If Horses Were Drinks…

Two horses walk into a bar… Well, maybe not. But this may make you laugh anyway.


For every rider, there is a particular type of horse. Not all riders can ride all horses. We each have our own preferences and tastes — the same goes for the beverages we consume. But, what if our horses were like our beverages?

Here is a tongue-in-cheek look at what your horse would be if it were a drink (note: this is meant to be entertaining and light-hearted; take it for what it is):

Lite Beer. This is the grade or QH gelding (if he is registered, his lines aren’t overly impressive or known for anything). In the same way that lite beer is a staple at every bar for those who don’t quite know what to order or can’t stomach the heavier stuff, there’s this steady-eddy horse. He’s a good packer and does well at play days. He’s reliable, consistent, forgiving and a great fit for the casual rider. However, for the serious rider, he’s not her cup of tea, so to speak. And even the casual rider, like the lite beer drinker who discovers well-brewed Belgian triples or good IPAs, will realize his limitations once she swings a leg over something that requires a bit more subtlety and skill to ride.

Classic Gin Martini. This is your traditional dressage horse — a Warmblood, Oldenburg, Hanoverian or the like. His rider is a serious competitor and only the best will do. This horse is bred to do his job, and he does it well. He will be brought along slowly and properly, as a good horse should be. Both the horse and his rider know that you can’t rush things and know how to take things one step at a time.

Pixabay/Steve Buissinne/CC

Dirty Martini.  Dirty martinis are to classic martinis what Thoroughbreds are to Warmbloods. They’re typically not highly thought of by the traditionalists who prefer classic martinis and their Warmbloods — the ones who don’t like it when people order dirty martinis, but acknowledge that the people who do are usually a lot of fun at parties. Thoroughbreds aren’t for the complete traditionalists, but they compete at the same level and add a bit more flavor to a classic.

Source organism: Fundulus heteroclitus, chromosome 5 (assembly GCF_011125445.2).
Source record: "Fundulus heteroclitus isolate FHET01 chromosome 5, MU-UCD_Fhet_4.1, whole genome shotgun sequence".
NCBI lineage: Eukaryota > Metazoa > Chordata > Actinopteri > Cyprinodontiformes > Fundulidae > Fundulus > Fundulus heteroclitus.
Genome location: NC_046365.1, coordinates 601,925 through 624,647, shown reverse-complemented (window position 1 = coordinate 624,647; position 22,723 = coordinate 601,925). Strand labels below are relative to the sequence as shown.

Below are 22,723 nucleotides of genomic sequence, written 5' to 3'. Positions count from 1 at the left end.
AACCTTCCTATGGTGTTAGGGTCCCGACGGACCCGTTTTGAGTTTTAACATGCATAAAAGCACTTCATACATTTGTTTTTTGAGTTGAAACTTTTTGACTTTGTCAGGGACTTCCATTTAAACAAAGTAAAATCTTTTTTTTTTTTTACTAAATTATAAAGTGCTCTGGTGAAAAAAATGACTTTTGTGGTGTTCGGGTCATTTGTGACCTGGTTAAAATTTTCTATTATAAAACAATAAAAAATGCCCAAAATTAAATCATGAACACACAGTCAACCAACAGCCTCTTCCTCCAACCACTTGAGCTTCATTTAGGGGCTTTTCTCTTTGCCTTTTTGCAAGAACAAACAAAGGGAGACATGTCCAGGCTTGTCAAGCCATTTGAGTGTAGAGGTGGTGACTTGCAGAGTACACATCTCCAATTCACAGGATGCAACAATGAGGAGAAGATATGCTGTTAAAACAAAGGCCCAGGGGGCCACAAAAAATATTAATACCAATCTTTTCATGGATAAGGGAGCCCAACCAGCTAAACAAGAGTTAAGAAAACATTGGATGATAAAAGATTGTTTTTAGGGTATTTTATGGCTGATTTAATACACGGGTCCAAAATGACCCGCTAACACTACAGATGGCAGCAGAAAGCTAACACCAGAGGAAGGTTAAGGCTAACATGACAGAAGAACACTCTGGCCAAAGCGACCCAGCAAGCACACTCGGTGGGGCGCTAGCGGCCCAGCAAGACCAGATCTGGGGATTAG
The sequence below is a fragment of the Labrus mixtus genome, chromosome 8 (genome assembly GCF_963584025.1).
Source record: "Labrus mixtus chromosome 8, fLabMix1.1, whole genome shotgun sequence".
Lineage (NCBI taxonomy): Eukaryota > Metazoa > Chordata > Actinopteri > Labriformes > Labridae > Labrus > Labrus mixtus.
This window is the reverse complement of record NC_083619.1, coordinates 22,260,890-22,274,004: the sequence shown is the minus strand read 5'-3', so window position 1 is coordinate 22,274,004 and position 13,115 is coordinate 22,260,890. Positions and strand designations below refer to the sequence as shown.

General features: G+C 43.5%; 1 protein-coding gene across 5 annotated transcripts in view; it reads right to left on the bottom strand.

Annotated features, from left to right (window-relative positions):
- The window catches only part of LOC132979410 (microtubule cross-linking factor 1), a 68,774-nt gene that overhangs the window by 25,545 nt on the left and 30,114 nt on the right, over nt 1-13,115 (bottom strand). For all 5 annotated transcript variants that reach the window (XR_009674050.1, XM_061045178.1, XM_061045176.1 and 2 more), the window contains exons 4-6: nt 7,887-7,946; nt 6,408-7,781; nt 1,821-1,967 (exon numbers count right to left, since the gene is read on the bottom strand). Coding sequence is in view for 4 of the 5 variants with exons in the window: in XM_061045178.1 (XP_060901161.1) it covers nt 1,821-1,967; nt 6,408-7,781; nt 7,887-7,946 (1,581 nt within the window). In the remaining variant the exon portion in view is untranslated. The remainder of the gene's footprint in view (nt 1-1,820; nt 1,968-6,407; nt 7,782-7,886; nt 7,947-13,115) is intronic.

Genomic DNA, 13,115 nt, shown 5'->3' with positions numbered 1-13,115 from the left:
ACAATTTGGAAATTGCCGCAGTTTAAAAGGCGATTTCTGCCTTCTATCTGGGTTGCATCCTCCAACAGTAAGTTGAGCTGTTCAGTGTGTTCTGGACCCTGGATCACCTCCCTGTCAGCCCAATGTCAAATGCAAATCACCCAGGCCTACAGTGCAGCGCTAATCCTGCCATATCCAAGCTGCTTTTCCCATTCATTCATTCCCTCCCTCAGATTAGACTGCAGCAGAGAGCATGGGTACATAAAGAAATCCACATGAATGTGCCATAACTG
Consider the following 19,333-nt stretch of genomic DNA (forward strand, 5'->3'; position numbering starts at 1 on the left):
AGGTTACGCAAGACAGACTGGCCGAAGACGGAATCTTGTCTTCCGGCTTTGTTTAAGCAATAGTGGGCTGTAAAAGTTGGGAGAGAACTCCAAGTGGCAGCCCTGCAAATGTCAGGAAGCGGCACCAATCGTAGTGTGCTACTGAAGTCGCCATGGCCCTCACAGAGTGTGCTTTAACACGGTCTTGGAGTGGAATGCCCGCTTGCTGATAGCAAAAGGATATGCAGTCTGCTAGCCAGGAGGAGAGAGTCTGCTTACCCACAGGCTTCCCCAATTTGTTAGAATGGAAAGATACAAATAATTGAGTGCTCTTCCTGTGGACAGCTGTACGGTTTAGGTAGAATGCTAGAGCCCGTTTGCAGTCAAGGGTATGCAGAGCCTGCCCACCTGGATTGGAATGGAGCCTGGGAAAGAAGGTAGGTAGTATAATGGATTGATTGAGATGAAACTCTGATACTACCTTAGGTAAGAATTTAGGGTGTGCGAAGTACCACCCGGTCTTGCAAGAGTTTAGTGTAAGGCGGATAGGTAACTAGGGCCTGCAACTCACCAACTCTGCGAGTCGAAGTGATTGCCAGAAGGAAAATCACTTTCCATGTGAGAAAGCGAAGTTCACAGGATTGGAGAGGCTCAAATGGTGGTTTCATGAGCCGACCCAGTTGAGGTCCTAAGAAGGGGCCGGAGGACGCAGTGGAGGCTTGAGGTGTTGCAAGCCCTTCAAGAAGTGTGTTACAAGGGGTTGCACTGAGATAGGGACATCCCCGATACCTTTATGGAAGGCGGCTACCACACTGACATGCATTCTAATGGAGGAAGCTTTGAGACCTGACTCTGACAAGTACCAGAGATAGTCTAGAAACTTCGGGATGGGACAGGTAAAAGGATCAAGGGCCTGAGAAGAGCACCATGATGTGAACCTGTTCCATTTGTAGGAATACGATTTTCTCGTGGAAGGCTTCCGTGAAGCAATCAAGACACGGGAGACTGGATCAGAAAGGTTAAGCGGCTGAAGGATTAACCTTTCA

Wine. Red or white, these are your show jumpers. Like wine lovers, show jumpers are open to a number of varietals. The horse’s breed — whether it’s a Thoroughbred, a Trakehner, a Quarter Horse or another breed — matters less than its ability to jump high and cover ground. Like a good wine, there is an air of sophistication about quality jumpers. However, for the riders who are a little rough around the edges and like their horses the same way, there’s always boxed chablis served on ice.

Pixabay/Tesa Robbins/CC

Single Malt. This is your ranch horse. He’s focused, knows his job, does it without much fuss and doesn’t feel the need to brag to all his friends about how he performed that day (as horses will do, you know). This is likely a stock breed, but the breed matters less than a strong work ethic and an intelligence and attention to detail that can sort and hold a cow, find a lost one in a pasture or stand patiently while a fence is mended.

Vodka and Cranberry. This is the the running and cutting bred Quarter Horse that competes in rodeos and gaming shows. There’s no long slow warm-up with these drinks or these horses. Like their riders, they dive straight into action and don’t waste any time getting down to business.

Pixabay/Brigitte Werner/CC

Margarita. Gaited trail horses are the margaritas of the horse world. Margarita drinkers know who they are and aren’t afraid to be themselves; they know what they like and own it. Gaited trail horses fill this same niche. They’re smooth, they cover a lot of ground and no one is worried about whether or not their riders are posting on the right diagonal. They’re not trying to be martinis or single malt; they’re margaritas — they know it and they love it.

Whiskey sour. This is the pony of drinks. It’s not particularly sophisticated and most of us would really prefer something different, but many of us have been through our whiskey sour stages in the same way that many of us got started on ponies. And, like whiskey sours, ponies seem sweet at first, but too much exposure leaves you puckering your lips and with a serious bout of heartburn.

Four Loko. This is the rodeo bronc. It may be registered, it may not. Like Four Loko, what’s in it isn’t as important as what it can do. For these horses, what’s most important is its athleticism and desire to buck. They know how to party.


Did we miss one? What drink is your horse? Let us know in the comments section. And remember, Horse Nation. Go riding!

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